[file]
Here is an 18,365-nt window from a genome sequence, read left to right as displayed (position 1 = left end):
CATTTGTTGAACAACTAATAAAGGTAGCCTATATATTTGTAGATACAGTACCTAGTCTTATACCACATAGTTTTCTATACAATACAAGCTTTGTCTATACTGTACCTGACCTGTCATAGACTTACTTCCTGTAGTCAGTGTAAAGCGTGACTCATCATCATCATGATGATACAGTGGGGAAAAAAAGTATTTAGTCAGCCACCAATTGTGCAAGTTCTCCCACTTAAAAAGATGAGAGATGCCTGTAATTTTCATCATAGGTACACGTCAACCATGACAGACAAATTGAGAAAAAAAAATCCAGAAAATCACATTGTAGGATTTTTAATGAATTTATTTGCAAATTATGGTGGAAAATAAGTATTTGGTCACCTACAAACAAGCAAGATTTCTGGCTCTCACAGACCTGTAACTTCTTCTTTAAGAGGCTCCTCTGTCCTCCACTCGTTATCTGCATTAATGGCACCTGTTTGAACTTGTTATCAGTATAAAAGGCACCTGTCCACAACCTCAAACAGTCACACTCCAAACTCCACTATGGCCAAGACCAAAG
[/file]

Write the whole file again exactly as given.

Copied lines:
Here is an 18,365-nt window from a genome sequence, read left to right as displayed (position 1 = left end):
CATTTGTTGAACAACTAATAAAGGTAGCCTATATATTTGTAGATACAGTACCTAGTCTTATACCACATAGTTTTCTATACAATACAAGCTTTGTCTATACTGTACCTGACCTGTCATAGACTTACTTCCTGTAGTCAGTGTAAAGCGTGACTCATCATCATCATGATGATACAGTGGGGAAAAAAAGTATTTAGTCAGCCACCAATTGTGCAAGTTCTCCCACTTAAAAAGATGAGAGATGCCTGTAATTTTCATCATAGGTACACGTCAACCATGACAGACAAATTGAGAAAAAAAAATCCAGAAAATCACATTGTAGGATTTTTAATGAATTTATTTGCAAATTATGGTGGAAAATAAGTATTTGGTCACCTACAAACAAGCAAGATTTCTGGCTCTCACAGACCTGTAACTTCTTCTTTAAGAGGCTCCTCTGTCCTCCACTCGTTATCTGCATTAATGGCACCTGTTTGAACTTGTTATCAGTATAAAAGGCACCTGTCCACAACCTCAAACAGTCACACTCCAAACTCCACTATGGCCAAGACCAAAG